How to Write a Compelling College Admission Appeal Letter

It's that time of year again. High school seniors are waiting to hear back from their dream colleges, and many are finding out that they didn't quite make the cut. For some students, this can be a crushing blow. But all is not lost! There is still a chance to appeal the decision.

It is important to remember that not every school will accept an appeal letter. And even if they do, the odds of an appeal being granted are slim. So before you start drafting your letter, it's important to do your research and make sure that it's worth your time and effort.

If you're still feeling hopeful and want to give it a shot, then read on for tips on how to write a compelling college appeal letter.

Things to Avoid

If you've been rejected from your dream school, it can be tempting to write a college appeal letter in an attempt to get the decision reversed. However, there are certain things that you should avoid mentioning if you want your appeal to be successful.

First of all, any information that was already contained in your college application has already been evaluated. The admissions committee isn't going to change their mind just because you reiterate what they already know.

There is not one specific reason for your rejection. The admissions process is holistic, meaning that all aspects of your application are considered together. It could be that your grades were slightly lower than average or that you didn't have as much extracurricular experience as other applicants. Either way, trying to guess the reason for your rejection is unlikely to lead to success.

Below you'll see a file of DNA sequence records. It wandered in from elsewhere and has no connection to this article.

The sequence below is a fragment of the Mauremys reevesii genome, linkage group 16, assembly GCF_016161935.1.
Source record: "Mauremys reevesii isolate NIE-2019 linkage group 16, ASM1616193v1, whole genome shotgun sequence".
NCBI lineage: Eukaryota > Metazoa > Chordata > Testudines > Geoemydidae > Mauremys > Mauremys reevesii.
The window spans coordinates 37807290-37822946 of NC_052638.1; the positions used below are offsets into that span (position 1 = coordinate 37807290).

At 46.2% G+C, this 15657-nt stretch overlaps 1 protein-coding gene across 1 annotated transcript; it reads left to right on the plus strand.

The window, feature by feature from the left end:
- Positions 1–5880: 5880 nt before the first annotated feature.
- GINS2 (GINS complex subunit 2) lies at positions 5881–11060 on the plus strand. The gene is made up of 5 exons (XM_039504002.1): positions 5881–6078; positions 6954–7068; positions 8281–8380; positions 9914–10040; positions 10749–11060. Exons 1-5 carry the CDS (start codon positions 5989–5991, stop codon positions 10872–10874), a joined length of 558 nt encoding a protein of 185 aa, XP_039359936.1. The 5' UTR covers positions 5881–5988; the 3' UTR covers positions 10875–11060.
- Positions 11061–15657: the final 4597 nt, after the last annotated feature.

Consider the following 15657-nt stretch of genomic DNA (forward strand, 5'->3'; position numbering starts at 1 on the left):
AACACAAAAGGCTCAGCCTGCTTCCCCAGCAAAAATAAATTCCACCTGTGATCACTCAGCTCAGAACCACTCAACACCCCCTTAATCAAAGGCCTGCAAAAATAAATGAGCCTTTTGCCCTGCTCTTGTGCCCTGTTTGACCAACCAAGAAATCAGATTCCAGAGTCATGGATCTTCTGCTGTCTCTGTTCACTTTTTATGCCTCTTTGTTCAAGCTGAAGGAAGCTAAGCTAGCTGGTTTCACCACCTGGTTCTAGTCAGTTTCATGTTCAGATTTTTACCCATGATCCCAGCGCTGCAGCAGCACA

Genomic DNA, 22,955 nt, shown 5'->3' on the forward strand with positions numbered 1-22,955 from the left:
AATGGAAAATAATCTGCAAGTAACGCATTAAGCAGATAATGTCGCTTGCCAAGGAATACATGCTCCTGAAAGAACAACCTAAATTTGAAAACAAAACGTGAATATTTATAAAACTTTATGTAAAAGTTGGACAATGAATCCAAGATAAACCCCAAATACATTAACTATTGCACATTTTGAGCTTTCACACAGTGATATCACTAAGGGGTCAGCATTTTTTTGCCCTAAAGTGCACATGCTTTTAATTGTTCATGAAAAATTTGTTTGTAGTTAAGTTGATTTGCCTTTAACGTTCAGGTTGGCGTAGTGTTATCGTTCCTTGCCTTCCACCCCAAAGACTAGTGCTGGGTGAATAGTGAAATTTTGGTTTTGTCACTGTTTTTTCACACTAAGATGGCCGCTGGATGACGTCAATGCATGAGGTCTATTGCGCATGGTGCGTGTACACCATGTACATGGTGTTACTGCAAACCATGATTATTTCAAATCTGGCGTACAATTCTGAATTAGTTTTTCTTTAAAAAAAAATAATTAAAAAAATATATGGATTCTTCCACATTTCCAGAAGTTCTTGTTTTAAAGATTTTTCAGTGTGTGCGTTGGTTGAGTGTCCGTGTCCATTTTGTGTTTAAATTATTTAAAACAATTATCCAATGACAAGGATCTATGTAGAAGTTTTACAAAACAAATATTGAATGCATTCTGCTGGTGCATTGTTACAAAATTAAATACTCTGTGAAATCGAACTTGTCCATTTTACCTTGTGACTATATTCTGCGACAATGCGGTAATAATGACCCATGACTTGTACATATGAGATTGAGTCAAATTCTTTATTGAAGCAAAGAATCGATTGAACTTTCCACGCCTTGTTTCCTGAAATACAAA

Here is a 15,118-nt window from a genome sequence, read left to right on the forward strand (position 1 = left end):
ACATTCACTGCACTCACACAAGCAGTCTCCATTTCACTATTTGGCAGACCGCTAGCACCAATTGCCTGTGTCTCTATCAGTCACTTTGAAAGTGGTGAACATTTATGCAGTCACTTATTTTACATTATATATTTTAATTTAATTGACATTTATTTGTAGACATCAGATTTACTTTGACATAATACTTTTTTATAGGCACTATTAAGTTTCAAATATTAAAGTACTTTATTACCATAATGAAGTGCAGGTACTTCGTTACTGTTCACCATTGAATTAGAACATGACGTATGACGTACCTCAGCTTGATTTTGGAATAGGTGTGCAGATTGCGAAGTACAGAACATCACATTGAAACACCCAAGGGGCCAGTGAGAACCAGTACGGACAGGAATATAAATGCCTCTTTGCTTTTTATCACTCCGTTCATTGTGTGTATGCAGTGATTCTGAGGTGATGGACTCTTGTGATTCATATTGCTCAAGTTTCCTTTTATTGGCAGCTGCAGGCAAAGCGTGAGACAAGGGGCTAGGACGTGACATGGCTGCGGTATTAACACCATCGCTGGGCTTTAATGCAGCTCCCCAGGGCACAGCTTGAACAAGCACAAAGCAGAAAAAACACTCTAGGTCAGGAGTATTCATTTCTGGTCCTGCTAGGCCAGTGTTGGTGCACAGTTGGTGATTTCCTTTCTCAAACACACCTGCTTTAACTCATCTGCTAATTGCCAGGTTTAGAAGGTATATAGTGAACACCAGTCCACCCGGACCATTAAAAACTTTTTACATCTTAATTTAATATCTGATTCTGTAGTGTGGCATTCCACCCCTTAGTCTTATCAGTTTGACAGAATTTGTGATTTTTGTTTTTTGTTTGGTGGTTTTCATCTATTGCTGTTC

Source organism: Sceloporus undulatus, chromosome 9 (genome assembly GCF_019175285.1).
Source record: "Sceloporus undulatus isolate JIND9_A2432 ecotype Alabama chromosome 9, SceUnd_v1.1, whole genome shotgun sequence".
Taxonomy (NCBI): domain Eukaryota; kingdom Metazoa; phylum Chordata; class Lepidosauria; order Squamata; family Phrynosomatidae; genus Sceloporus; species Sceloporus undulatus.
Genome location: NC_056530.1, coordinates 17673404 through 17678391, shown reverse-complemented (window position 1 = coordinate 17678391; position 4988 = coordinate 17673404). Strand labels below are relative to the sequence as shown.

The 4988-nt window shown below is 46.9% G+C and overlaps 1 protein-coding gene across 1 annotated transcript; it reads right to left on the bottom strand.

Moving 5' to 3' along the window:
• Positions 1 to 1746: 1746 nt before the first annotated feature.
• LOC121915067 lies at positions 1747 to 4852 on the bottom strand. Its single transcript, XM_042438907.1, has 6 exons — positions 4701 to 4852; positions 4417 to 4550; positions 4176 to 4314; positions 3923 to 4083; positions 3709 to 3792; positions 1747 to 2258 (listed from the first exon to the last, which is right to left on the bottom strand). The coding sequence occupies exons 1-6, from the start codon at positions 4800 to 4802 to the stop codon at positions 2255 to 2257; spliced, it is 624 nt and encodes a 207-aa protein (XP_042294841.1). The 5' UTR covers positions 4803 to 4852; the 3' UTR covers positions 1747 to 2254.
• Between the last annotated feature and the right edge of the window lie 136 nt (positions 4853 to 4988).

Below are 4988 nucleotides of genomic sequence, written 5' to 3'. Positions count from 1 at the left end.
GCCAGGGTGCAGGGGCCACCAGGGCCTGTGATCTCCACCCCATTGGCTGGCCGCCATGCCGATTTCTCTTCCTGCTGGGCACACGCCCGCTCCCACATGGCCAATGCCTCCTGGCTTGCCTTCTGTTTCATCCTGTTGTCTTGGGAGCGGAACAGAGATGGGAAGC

Thirdly, appealing to the fairness of the decision is also not likely to work. College admissions committees understand that not every student will be accepted, and they don't make their decisions lightly. Although an appeal letter stressing unfairness is rare, rejection letters are not always swayed by them.

Additionally, writing a list of items from your application in paragraphs is not likely to be successful. The admissions committee has already seen everything on your application, so repeating it back to them isn't going to change their minds.

If you're considering writing a college appeal letter, make sure you avoid these four mistakes. By doing so, you'll improve your chances of getting the decision reversed and finally being accepted into your dream school!

Why Appeal

If you've been rejected from your dream college, it's natural to feel disappointed and even a little lost. But don't give up hope just yet! There are several reasons why you might still have a chance of getting in – even if your SAT or ACT score wasn't quite what you wanted it to be. Here are three potential reasons to appeal a college rejection:

You've had a major accomplishment since submitting your original application.

Maybe you won a prestigious award or were accepted into a highly competitive program. Whatever the case may be, if you can show that you're even more impressive than when you first applied, the admissions committee may take another look at your application.

You achieved a significantly higher SAT or ACT score.

If you took the test again and got a much better score, that's definitely worth mentioning in an appeal letter. The admissions committee may be willing to overlook a lower score if they can see that you've improved significantly.

Did you forget to include a key experience or detail about yourself on your initial college application?

It could alter how the admissions staff perceive your accomplishments.

If there was something important that you forgot to include in your original application, make sure to mention it in your appeal letter. For example, maybe you didn't list any extracurricular activities because you were focusing on your academics, but now that you've had some time to reflect, you realize that those activities would have made your application even stronger.

While there's no guarantee that appealing will work, it's definitely worth a shot if you truly believe that you belong at the school. So don't give up hope – start writing that appeal letter!



About the author
Got kids about to go to college, so making my own research and sharing here!
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